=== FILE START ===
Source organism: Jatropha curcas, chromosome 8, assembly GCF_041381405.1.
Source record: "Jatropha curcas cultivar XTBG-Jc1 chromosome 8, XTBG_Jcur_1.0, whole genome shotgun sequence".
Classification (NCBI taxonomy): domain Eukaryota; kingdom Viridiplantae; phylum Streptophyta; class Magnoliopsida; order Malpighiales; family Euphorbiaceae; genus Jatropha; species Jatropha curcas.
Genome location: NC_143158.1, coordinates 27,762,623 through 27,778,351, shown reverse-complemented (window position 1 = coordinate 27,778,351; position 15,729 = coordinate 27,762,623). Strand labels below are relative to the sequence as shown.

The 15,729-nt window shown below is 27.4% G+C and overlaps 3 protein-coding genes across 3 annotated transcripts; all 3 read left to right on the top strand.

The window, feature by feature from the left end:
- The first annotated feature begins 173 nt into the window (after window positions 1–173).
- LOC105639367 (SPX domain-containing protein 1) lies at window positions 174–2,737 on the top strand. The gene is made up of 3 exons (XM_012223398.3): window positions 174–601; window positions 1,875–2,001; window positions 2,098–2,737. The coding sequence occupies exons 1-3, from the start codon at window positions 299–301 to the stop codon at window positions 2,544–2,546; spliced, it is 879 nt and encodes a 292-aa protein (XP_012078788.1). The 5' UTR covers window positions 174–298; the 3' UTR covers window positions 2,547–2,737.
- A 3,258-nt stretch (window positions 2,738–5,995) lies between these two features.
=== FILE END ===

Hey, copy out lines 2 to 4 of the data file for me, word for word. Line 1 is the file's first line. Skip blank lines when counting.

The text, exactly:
Source record: "Jatropha curcas cultivar XTBG-Jc1 chromosome 8, XTBG_Jcur_1.0, whole genome shotgun sequence".
Classification (NCBI taxonomy): domain Eukaryota; kingdom Viridiplantae; phylum Streptophyta; class Magnoliopsida; order Malpighiales; family Euphorbiaceae; genus Jatropha; species Jatropha curcas.
Genome location: NC_143158.1, coordinates 27,762,623 through 27,778,351, shown reverse-complemented (window position 1 = coordinate 27,778,351; position 15,729 = coordinate 27,762,623). Strand labels below are relative to the sequence as shown.